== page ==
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Barriers to the clinical supervision of direct care staff in a human service organization: A case study

Philip Rich, University of Massachusetts Amherst


The study utilizes the case study approach in examining clinical supervision in a large, multi-service human service organization. It specifically examines factors impeding clinical supervision, asserting that clinical supervision is typically not practiced as a result of multiple causes. A model of clinical supervision is synthesized from existing literature and is used as the basis for the study, which was operationalized through questionnaires and interviews conducted throughout the organization, a review of organizational materials, and the observation of supervision. In addition, organizational efficiency was conceptualized as the product of the interaction between defined task, organizational employees, formal organizational arrangements, and the informal culture of the organization. The thesis presents seven propositions to support the view that clinical supervision is impeded as a result of multiple causes: (1) supervisors are not well versed in the clinical basis of direct care work, (2) supervisors are untrained in the practice of clinical supervision, (3) most supervisory tasks are considered to be administrative rather than clinical, (4) organizational structures do not adequately encourage or support the use of clinical supervision, (5) training in clinical supervision is unavailable, (6) clinical supervision is more likely to be provided in programs that have a clear "clinical" identity, than in programs that are less clearly defined, and (7) clinical supervision is reserved more for highly professional staff than for the bulk of the direct care staff that deliver agency services. Results largely support the propositions, showing that responsibility for supervision largely lies in the informal organization. There are few formal arrangements or plans for the development and use of clinical supervision, and, where practiced, supervision is far more administrative than clinical. The study also highlights the lack of conceptual sophistication in direct care supervisors in which a highly interpersonal, human relations type supervision is mistaken for clinical supervision. Clinical supervision is considered the outcome of a series of interacting parts, and a complex concept based upon both content and approach. The study concludes by describing a method for the design of clinical supervisory systems, based on generic principles identified in the literature but built around the specific needs of individual organizations.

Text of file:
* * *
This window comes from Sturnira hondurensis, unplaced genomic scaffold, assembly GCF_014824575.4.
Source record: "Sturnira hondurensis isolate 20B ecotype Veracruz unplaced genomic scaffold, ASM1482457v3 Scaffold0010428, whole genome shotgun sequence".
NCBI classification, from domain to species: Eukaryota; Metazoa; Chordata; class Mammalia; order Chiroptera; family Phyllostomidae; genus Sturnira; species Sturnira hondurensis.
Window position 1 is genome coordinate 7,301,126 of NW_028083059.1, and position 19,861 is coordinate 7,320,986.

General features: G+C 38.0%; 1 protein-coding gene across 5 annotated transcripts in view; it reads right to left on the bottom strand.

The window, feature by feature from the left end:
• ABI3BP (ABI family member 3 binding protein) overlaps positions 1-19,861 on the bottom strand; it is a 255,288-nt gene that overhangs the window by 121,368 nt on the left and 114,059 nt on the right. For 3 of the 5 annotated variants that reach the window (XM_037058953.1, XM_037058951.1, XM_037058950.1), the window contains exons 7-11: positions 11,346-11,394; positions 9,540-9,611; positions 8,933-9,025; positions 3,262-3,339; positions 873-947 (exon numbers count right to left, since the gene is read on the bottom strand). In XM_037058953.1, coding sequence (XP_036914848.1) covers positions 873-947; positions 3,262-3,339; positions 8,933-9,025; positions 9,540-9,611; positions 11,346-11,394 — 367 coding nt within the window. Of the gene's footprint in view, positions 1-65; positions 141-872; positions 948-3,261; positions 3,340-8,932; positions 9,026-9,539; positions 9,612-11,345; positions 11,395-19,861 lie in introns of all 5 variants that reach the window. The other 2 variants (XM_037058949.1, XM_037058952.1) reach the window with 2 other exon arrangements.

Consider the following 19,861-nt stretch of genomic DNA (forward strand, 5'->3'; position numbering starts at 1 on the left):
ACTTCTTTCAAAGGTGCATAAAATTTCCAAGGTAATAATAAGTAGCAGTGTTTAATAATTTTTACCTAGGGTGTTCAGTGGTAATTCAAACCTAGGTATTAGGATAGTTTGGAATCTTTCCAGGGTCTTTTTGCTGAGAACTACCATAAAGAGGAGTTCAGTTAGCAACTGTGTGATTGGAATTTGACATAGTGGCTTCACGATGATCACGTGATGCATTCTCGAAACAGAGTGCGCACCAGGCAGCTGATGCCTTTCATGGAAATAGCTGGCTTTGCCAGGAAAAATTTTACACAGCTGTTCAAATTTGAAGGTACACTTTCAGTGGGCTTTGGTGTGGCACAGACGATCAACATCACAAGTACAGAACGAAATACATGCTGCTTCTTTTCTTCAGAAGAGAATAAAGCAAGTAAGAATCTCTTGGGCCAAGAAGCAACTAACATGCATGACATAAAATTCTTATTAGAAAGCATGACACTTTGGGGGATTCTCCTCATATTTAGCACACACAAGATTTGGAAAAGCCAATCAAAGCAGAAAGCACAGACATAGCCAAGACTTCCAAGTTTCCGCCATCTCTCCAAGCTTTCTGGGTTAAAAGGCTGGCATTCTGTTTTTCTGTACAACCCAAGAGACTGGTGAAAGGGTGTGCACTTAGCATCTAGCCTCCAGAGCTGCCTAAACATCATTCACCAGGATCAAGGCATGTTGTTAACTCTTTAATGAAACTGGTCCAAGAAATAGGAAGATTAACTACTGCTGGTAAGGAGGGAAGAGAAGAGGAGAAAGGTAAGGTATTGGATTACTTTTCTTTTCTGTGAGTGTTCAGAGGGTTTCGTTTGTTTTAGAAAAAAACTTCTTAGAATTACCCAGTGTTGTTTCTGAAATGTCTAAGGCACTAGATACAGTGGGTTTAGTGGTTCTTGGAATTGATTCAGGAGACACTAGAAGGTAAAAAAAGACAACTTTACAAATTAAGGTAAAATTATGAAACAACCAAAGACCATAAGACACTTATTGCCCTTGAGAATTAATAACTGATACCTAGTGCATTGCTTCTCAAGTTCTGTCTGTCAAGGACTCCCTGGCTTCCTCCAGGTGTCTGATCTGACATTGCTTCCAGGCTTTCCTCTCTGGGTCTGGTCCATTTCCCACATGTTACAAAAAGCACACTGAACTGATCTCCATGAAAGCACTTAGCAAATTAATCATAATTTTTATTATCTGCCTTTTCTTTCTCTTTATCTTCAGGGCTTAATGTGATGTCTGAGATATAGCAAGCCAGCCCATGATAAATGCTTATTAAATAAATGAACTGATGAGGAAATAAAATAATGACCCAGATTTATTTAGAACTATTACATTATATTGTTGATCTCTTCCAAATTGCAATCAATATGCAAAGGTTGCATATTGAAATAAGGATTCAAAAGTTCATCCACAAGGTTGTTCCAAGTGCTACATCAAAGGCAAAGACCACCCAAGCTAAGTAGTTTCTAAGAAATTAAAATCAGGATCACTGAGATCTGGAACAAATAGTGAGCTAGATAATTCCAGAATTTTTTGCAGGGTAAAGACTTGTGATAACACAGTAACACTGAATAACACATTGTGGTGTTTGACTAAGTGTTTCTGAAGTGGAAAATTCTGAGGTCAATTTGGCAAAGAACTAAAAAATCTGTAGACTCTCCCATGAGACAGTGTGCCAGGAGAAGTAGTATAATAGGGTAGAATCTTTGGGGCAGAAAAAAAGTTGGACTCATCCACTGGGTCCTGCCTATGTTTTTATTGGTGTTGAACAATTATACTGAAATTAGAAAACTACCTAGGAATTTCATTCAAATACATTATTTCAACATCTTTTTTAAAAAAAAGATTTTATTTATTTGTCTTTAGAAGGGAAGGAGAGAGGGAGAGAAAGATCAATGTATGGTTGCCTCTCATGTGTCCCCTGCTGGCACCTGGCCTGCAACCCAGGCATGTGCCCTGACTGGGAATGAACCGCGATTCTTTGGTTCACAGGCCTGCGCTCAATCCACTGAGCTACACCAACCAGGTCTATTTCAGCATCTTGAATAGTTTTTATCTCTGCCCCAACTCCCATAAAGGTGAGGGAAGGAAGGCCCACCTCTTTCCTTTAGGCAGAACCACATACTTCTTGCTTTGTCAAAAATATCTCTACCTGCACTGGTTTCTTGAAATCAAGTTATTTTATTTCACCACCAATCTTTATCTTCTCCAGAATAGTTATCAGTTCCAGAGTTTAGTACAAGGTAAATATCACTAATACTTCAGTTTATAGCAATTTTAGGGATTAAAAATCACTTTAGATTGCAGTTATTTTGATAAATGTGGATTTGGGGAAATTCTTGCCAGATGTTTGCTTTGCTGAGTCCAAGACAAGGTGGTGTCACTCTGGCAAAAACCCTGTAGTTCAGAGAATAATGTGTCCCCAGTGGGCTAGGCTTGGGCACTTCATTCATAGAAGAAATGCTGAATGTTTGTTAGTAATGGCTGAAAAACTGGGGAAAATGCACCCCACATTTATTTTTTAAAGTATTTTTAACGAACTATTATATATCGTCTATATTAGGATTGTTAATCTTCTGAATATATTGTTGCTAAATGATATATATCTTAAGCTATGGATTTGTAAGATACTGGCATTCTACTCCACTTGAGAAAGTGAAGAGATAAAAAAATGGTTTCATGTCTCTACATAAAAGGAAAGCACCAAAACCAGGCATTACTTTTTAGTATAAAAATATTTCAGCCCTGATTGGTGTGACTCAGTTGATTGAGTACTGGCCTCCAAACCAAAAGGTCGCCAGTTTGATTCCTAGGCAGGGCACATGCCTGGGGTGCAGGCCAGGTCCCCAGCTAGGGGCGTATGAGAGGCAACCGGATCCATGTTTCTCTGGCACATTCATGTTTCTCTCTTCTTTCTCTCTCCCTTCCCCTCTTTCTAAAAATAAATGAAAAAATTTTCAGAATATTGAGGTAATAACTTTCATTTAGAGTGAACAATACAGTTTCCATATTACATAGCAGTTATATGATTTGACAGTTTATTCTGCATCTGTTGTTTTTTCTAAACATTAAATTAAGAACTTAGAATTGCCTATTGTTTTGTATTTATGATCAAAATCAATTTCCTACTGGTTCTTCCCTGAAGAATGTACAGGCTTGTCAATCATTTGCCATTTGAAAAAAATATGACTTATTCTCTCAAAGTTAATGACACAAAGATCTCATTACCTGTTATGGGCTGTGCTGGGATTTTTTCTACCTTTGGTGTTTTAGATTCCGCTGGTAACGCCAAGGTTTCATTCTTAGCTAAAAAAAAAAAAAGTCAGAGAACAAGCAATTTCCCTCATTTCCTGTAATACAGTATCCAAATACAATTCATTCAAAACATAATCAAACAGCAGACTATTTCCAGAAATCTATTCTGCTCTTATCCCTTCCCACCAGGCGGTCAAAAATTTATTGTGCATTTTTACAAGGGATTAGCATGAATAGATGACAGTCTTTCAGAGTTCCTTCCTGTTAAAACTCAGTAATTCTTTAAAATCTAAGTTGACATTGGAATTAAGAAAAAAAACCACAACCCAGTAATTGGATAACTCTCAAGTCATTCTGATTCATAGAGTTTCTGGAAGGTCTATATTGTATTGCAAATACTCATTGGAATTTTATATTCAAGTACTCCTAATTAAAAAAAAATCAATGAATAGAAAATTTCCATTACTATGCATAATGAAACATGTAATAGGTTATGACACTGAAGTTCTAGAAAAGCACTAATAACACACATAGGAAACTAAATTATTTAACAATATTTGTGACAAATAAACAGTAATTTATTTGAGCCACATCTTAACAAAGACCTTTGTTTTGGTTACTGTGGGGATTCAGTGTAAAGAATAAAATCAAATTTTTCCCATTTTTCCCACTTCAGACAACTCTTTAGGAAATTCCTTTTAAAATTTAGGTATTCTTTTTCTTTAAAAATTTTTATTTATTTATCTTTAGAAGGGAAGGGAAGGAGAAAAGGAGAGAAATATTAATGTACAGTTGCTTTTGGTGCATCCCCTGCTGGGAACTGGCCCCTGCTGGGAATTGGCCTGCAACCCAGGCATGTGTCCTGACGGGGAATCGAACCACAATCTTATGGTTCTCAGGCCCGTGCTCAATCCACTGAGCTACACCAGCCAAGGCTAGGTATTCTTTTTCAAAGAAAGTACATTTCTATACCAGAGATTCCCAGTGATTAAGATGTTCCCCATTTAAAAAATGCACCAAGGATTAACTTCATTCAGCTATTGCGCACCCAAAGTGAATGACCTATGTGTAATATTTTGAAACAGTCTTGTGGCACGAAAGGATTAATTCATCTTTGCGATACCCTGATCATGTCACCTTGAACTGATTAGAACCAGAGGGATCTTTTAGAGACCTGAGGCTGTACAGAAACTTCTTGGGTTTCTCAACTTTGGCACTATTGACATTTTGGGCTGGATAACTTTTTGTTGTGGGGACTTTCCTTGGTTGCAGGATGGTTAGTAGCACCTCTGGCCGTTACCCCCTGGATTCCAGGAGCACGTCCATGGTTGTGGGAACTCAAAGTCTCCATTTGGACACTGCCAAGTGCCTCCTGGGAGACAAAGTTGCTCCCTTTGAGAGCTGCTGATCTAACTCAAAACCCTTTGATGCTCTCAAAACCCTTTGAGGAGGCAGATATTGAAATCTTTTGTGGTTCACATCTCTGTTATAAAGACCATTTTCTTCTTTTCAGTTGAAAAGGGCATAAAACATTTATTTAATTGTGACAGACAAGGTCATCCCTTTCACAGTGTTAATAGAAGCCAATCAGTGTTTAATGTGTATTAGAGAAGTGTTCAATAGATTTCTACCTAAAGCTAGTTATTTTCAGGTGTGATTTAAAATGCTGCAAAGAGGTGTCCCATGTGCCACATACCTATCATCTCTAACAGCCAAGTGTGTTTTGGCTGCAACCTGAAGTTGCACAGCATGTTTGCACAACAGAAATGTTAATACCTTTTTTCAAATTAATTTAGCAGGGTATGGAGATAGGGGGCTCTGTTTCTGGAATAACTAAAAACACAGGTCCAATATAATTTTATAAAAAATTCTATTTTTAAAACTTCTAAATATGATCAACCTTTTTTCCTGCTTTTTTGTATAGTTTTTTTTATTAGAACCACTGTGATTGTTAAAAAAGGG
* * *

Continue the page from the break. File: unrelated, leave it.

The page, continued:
Subject Area

Social work|School administration|Occupational psychology

Recommended Citation

Rich, Philip, "Barriers to the clinical supervision of direct care staff in a human service organization: A case study" (1992). Doctoral Dissertations Available from Proquest. AAI9233144.